Here is Apple making efforts in tackling the gaming demographic with some pretty awesome update. The electronics giant, which now has a decided cloud angle to its business strategy, is encouraging an entire ecosystem around its mobile “gaming” devices.
First off, we have the OnLive app for the iPad, which allows users to play full retail titles that were once only possible with PC or games consoles, and it has live micro-console that can be tethered to a TV. The new app was announced at the Electronic Entertainment Expo Tuesday in Los Angeles.
OnLive allows users to play PC games without needing a powerful hard drive. It also eliminated the need for expensive consoles, having its own micro version that’s available for only $99, and often comes for free with pre-orders of selected games. There’s also an iPad and Android app that allows users to look at what other players are playing, with over a hundred games available to choose from in their cloud-based game catalog.
What’s more awesome though is the app’s upcoming update that will let users stream PC games to the iPad or Android tablet. You can choose to pay on per game basis, or by monthly subscription, with some 50 games available. You can choose to play games with the game’s virtual controller, or with the console, though the console is more ideal and can be hooked up via Bluetooth.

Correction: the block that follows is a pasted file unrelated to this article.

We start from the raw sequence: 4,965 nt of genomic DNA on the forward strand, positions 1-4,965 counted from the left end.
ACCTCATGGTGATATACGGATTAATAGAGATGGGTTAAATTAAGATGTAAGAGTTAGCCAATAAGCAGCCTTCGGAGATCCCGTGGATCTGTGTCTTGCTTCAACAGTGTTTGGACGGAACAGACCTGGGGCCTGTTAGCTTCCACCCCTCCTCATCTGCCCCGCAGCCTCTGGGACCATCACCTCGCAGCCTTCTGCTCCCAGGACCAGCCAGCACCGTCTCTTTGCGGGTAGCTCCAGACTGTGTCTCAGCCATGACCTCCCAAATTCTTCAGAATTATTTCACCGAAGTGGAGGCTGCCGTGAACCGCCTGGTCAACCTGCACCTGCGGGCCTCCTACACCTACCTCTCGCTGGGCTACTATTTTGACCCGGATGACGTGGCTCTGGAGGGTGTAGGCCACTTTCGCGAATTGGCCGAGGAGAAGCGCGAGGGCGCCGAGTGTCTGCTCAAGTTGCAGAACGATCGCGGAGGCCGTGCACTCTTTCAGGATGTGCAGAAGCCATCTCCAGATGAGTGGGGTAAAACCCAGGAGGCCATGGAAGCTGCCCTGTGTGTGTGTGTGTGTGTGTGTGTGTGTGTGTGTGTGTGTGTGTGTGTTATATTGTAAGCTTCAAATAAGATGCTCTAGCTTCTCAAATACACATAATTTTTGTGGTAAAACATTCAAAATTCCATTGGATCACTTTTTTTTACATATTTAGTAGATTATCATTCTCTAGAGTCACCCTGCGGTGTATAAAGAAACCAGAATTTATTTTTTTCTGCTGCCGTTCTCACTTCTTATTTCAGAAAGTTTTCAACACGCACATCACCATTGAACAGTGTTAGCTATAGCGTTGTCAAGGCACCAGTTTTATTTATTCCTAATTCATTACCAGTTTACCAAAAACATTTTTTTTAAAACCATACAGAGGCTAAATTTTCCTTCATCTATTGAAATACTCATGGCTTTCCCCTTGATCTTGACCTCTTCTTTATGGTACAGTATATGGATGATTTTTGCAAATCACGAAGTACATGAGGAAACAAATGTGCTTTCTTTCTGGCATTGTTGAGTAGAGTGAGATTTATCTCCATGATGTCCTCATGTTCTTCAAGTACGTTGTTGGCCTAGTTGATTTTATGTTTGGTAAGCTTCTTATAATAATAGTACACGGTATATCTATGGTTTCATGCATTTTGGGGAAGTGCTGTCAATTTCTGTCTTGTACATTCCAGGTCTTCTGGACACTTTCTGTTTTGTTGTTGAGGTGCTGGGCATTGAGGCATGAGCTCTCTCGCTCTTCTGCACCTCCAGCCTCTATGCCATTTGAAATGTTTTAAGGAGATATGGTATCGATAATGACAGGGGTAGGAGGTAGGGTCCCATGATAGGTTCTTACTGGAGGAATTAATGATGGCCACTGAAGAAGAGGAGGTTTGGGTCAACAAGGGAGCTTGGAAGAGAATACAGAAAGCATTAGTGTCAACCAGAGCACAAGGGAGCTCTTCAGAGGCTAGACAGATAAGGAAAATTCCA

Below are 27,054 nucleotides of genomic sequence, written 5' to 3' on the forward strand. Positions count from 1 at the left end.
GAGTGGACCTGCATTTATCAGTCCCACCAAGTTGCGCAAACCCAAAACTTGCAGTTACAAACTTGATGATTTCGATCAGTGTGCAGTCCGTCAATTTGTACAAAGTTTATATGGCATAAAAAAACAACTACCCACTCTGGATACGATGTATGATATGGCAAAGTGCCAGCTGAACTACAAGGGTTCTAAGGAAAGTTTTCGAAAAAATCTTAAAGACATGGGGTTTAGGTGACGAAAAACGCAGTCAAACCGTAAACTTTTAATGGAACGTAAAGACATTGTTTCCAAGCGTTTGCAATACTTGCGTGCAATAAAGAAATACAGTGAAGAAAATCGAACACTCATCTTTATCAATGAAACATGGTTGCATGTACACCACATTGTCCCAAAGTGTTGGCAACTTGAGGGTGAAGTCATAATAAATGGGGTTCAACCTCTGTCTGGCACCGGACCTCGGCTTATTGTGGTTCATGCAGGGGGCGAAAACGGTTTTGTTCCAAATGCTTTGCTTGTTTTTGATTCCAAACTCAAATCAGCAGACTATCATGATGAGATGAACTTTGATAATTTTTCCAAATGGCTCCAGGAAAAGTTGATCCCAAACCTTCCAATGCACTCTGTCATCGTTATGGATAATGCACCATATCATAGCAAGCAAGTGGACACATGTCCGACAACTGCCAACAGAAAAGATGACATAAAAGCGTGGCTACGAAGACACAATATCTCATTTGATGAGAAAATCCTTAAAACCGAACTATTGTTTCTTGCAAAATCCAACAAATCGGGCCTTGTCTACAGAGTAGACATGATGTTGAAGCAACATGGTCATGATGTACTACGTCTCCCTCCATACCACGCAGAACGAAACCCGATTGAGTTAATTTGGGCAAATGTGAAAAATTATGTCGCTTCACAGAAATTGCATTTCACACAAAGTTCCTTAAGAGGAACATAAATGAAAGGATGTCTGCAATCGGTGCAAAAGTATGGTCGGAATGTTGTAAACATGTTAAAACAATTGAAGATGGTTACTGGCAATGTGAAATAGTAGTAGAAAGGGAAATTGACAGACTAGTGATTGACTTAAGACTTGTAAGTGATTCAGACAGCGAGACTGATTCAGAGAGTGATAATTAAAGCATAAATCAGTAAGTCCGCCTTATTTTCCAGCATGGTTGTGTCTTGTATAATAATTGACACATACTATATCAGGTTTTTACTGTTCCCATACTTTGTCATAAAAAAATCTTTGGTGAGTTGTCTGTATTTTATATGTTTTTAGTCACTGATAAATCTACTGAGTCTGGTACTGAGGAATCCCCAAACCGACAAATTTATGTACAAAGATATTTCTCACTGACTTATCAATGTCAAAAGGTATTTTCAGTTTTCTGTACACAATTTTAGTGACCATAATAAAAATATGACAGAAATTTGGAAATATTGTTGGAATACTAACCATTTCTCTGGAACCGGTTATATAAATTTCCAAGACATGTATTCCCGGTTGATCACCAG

Another cool iPad feature is mirroring. It’s pretty much like the AirPlay app which allows users to stream content to one another. The difference is that you don’t only get to see what’s streaming on the other device, but what exactly appears on its screen. We’ve already had iPad mirroring with iOS 4.3 together with iPad 2 which are hooked together by a cable like you would a DVD player or an xBox. This time is better for iOS 5 will eliminate cable and replace it with a Bluetooth connection.
However, the iPad 2 is not exactly the cheapest, with a $499 starting price tag, along with Apple TV for $99. But considering Apple’s user base and growing number of game fans, this is not an impossible combo for consumers. Yet nothing is without its flaws. Considering that mirroring is still in its early stages, we can expect it to be unable to translate well on certain devices. You might find yourself wanting to hook it up with the biggest screen possible, only to deal with compatibility issues later on. Moreover, the iPad doesn’t seem to be an ideal controller for games.
While the iPad is trying to get into games, Microsoft’s xBox is trying to become more than just a gaming console by engaging into non-game activities. Microsoft claims that “While people are still playing a ton of video games, 40 percent of all Xbox activity now is non-game.” Xbox owners watch an average of 30 hours of video streaming per month. What’s clear is that the iPad and Kinect consoles are trying to blur the gap between gaming and non-gaming devices by trying to become both. We’ll see who wins out and in which markets they’ll be able to dominate in the end.